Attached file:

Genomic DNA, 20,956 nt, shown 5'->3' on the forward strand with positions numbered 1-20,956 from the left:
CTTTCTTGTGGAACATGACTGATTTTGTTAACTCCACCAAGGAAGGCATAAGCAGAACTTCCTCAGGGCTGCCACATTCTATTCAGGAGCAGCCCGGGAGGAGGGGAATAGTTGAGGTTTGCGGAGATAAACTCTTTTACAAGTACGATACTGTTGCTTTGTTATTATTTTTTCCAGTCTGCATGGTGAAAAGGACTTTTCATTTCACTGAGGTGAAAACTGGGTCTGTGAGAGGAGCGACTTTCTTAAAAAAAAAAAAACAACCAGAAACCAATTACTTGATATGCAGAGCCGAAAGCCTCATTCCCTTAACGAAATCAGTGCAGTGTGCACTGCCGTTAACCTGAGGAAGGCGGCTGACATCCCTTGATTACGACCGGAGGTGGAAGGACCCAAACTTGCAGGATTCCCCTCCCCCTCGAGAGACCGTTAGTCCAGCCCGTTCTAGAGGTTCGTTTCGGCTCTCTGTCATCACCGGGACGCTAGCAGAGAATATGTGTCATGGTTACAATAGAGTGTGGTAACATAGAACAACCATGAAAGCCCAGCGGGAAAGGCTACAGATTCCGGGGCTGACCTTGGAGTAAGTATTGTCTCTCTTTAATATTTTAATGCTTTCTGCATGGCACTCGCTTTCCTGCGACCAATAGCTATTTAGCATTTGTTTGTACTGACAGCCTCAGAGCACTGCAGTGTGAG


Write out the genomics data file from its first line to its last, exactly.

Genomic DNA, 20,956 nt, shown 5'->3' on the forward strand with positions numbered 1-20,956 from the left:
CTTTCTTGTGGAACATGACTGATTTTGTTAACTCCACCAAGGAAGGCATAAGCAGAACTTCCTCAGGGCTGCCACATTCTATTCAGGAGCAGCCCGGGAGGAGGGGAATAGTTGAGGTTTGCGGAGATAAACTCTTTTACAAGTACGATACTGTTGCTTTGTTATTATTTTTTCCAGTCTGCATGGTGAAAAGGACTTTTCATTTCACTGAGGTGAAAACTGGGTCTGTGAGAGGAGCGACTTTCTTAAAAAAAAAAAAACAACCAGAAACCAATTACTTGATATGCAGAGCCGAAAGCCTCATTCCCTTAACGAAATCAGTGCAGTGTGCACTGCCGTTAACCTGAGGAAGGCGGCTGACATCCCTTGATTACGACCGGAGGTGGAAGGACCCAAACTTGCAGGATTCCCCTCCCCCTCGAGAGACCGTTAGTCCAGCCCGTTCTAGAGGTTCGTTTCGGCTCTCTGTCATCACCGGGACGCTAGCAGAGAATATGTGTCATGGTTACAATAGAGTGTGGTAACATAGAACAACCATGAAAGCCCAGCGGGAAAGGCTACAGATTCCGGGGCTGACCTTGGAGTAAGTATTGTCTCTCTTTAATATTTTAATGCTTTCTGCATGGCACTCGCTTTCCTGCGACCAATAGCTATTTAGCATTTGTTTGTACTGACAGCCTCAGAGCACTGCAGTGTGAG